Trajectories of Depressive Symptoms in Women Prior to and for 6 Months After Breast Cancer Surgery

Marianna Kyranou, Kathleen Puntillo, Bradley E. Aouizerat, Steven M. Paul, Bruce A. Cooper, Claudia West, Marylin Dodd, Christine Miaskowski, Laura B. Dunn, Charles Elboim

Research output: Contribution to journalArticlepeer-review


Depressive symptoms are common in women with breast cancer. This study evaluated how ratings of depressive symptoms changed from the time of the preoperative assessment to 6 months after surgery and investigated whether specific demographic, clinical, and symptom characteristics predicted preoperative levels of and/or characteristics of the trajectories of depressive symptoms. Characteristics that predicted higher preoperative levels of depressive symptoms included being married/partnered; receipt of adjuvant chemotherapy; more fear of metastasis; higher levels of trait anxiety, state anxiety, sleep disturbance, problems with changes in appetite; more hours per day in pain; and lower levels of attentional function. Future studies need to evaluate associations between anxiety, fears of recurrence, and uncertainty, as well as personality characteristics and depressive symptoms.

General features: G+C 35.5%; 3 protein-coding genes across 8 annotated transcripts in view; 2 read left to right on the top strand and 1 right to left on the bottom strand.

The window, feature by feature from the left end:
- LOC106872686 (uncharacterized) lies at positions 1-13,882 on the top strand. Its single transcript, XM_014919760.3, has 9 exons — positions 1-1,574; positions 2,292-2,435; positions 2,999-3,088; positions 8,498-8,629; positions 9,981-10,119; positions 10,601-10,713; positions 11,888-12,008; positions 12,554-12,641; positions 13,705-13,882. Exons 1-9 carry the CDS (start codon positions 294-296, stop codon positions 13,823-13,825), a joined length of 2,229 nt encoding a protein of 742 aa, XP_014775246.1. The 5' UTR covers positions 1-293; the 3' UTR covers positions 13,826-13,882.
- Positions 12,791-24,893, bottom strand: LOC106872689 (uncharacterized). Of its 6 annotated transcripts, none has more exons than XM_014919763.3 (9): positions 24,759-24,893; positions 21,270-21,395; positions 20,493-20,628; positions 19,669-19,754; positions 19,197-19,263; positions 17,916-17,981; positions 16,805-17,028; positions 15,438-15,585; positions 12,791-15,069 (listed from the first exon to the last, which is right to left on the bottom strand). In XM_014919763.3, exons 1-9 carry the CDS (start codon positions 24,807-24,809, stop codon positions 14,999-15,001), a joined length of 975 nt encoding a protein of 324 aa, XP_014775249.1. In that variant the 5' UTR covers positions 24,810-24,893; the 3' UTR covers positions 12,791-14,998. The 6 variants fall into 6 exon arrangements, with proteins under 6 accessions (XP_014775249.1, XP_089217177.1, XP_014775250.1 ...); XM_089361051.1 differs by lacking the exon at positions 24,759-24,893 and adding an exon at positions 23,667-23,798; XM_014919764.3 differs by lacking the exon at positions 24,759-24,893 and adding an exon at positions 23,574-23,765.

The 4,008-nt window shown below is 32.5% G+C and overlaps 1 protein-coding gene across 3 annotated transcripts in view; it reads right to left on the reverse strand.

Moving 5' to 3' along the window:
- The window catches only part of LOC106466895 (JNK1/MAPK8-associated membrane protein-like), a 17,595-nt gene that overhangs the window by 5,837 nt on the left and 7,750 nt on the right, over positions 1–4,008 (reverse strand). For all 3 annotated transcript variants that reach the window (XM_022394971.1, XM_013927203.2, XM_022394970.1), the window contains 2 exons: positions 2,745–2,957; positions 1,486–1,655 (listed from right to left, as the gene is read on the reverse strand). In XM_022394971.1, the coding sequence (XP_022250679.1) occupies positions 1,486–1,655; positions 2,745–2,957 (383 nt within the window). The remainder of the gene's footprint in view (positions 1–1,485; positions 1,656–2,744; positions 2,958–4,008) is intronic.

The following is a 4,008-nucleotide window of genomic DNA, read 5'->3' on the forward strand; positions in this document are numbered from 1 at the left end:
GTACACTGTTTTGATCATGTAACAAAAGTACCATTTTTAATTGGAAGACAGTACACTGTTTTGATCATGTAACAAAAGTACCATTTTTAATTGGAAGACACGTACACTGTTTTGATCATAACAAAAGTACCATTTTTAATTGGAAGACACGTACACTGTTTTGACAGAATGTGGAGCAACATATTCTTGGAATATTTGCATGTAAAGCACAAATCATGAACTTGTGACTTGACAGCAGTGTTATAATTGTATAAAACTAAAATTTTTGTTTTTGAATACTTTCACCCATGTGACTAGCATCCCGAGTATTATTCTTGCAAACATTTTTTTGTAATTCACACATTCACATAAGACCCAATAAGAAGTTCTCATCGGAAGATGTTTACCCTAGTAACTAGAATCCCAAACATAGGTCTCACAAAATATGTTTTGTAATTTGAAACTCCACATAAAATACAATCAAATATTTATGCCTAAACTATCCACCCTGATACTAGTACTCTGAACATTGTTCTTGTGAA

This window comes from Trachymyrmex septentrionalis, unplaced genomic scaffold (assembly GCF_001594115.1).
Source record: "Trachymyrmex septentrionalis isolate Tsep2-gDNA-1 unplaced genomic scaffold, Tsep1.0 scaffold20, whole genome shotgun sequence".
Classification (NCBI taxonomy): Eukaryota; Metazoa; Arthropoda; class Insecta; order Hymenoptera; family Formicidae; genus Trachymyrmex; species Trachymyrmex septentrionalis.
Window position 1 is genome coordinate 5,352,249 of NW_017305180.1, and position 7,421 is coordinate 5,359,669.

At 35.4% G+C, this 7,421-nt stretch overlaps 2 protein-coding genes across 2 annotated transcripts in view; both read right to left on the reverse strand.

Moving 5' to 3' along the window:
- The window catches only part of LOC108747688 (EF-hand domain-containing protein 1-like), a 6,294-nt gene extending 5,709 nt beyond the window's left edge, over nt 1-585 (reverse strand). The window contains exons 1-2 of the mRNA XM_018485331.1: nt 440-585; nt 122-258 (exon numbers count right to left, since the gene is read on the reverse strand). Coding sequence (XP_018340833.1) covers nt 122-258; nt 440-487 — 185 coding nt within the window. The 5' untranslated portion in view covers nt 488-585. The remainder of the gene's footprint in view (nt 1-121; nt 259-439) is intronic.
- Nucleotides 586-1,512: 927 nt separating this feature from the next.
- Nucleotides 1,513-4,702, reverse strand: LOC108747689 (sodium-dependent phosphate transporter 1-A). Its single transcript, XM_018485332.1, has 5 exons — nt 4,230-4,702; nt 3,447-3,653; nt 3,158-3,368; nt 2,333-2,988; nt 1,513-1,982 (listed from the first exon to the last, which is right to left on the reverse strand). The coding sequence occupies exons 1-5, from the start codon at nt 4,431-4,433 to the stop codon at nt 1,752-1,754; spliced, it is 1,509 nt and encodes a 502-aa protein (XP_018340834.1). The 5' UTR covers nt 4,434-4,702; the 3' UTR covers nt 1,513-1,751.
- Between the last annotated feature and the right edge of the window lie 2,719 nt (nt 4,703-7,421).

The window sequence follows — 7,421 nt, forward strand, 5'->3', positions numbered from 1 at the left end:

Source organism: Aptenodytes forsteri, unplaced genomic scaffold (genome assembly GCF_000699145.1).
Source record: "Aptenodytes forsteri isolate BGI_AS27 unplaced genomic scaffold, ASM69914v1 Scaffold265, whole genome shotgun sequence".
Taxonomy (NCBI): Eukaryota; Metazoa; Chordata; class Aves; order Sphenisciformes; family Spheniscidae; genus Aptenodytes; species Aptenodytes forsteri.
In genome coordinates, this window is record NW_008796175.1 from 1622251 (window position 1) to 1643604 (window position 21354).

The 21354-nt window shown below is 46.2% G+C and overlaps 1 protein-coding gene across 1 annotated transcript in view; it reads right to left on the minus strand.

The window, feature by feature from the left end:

Original languageEnglish (US)
Pages (from-to)79-105
Number of pages27
JournalJournal of Applied Biobehavioral Research
Issue number2
StatePublished - Jun 2014

ASJC Scopus subject areas

  • Cultural Studies
  • Experimental and Cognitive Psychology
  • Clinical Psychology
  • Social Sciences (miscellaneous)


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